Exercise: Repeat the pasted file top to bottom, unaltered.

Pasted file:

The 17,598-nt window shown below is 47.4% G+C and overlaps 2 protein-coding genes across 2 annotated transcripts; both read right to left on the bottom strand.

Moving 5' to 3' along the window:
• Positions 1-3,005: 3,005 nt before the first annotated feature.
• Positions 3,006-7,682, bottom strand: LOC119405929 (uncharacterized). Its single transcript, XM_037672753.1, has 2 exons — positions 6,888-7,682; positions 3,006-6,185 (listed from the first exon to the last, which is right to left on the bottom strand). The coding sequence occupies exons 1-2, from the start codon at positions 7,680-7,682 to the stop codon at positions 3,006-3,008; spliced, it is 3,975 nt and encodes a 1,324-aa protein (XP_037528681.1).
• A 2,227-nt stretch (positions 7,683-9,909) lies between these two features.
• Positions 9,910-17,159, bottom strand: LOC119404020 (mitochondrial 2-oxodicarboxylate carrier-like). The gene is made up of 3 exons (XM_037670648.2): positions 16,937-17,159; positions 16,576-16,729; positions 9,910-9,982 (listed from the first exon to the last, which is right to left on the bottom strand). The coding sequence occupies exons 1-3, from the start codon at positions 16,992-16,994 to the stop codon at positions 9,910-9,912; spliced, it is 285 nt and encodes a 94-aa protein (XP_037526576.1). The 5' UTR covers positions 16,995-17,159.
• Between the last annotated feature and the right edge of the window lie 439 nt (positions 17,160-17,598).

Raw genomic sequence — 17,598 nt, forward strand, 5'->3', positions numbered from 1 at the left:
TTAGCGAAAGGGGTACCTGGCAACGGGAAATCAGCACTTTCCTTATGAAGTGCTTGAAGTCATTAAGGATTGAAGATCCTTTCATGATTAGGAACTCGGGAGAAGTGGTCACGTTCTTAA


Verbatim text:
The 17,598-nt window shown below is 47.4% G+C and overlaps 2 protein-coding genes across 2 annotated transcripts; both read right to left on the bottom strand.

Moving 5' to 3' along the window:
• Positions 1-3,005: 3,005 nt before the first annotated feature.
• Positions 3,006-7,682, bottom strand: LOC119405929 (uncharacterized). Its single transcript, XM_037672753.1, has 2 exons — positions 6,888-7,682; positions 3,006-6,185 (listed from the first exon to the last, which is right to left on the bottom strand). The coding sequence occupies exons 1-2, from the start codon at positions 7,680-7,682 to the stop codon at positions 3,006-3,008; spliced, it is 3,975 nt and encodes a 1,324-aa protein (XP_037528681.1).
• A 2,227-nt stretch (positions 7,683-9,909) lies between these two features.
• Positions 9,910-17,159, bottom strand: LOC119404020 (mitochondrial 2-oxodicarboxylate carrier-like). The gene is made up of 3 exons (XM_037670648.2): positions 16,937-17,159; positions 16,576-16,729; positions 9,910-9,982 (listed from the first exon to the last, which is right to left on the bottom strand). The coding sequence occupies exons 1-3, from the start codon at positions 16,992-16,994 to the stop codon at positions 9,910-9,912; spliced, it is 285 nt and encodes a 94-aa protein (XP_037526576.1). The 5' UTR covers positions 16,995-17,159.
• Between the last annotated feature and the right edge of the window lie 439 nt (positions 17,160-17,598).

Raw genomic sequence — 17,598 nt, forward strand, 5'->3', positions numbered from 1 at the left:
TTAGCGAAAGGGGTACCTGGCAACGGGAAATCAGCACTTTCCTTATGAAGTGCTTGAAGTCATTAAGGATTGAAGATCCTTTCATGATTAGGAACTCGGGAGAAGTGGTCACGTTCTTAA